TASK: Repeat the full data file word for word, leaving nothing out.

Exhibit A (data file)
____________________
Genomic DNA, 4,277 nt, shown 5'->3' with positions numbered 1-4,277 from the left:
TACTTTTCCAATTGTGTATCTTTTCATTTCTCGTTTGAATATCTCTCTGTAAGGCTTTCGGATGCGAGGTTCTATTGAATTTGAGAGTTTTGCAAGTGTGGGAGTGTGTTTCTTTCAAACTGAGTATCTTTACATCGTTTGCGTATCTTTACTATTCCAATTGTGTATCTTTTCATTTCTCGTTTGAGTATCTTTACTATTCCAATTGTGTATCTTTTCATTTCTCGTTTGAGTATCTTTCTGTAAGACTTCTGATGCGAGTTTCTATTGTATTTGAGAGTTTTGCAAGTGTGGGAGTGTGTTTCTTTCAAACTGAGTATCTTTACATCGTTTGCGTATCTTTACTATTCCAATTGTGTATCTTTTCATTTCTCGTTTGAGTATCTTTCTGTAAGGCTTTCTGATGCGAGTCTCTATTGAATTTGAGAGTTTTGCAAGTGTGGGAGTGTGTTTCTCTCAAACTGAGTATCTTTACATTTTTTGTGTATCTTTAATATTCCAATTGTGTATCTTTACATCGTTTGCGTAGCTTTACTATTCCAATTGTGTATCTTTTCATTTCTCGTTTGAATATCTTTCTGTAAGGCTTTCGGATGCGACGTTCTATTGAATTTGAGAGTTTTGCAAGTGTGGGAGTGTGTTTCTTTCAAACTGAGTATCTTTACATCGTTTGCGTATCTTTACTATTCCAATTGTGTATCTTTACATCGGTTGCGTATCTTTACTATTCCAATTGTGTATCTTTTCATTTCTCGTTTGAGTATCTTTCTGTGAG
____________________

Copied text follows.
Genomic DNA, 4,277 nt, shown 5'->3' with positions numbered 1-4,277 from the left:
TACTTTTCCAATTGTGTATCTTTTCATTTCTCGTTTGAATATCTCTCTGTAAGGCTTTCGGATGCGAGGTTCTATTGAATTTGAGAGTTTTGCAAGTGTGGGAGTGTGTTTCTTTCAAACTGAGTATCTTTACATCGTTTGCGTATCTTTACTATTCCAATTGTGTATCTTTTCATTTCTCGTTTGAGTATCTTTACTATTCCAATTGTGTATCTTTTCATTTCTCGTTTGAGTATCTTTCTGTAAGACTTCTGATGCGAGTTTCTATTGTATTTGAGAGTTTTGCAAGTGTGGGAGTGTGTTTCTTTCAAACTGAGTATCTTTACATCGTTTGCGTATCTTTACTATTCCAATTGTGTATCTTTTCATTTCTCGTTTGAGTATCTTTCTGTAAGGCTTTCTGATGCGAGTCTCTATTGAATTTGAGAGTTTTGCAAGTGTGGGAGTGTGTTTCTCTCAAACTGAGTATCTTTACATTTTTTGTGTATCTTTAATATTCCAATTGTGTATCTTTACATCGTTTGCGTAGCTTTACTATTCCAATTGTGTATCTTTTCATTTCTCGTTTGAATATCTTTCTGTAAGGCTTTCGGATGCGACGTTCTATTGAATTTGAGAGTTTTGCAAGTGTGGGAGTGTGTTTCTTTCAAACTGAGTATCTTTACATCGTTTGCGTATCTTTACTATTCCAATTGTGTATCTTTACATCGGTTGCGTATCTTTACTATTCCAATTGTGTATCTTTTCATTTCTCGTTTGAGTATCTTTCTGTGAG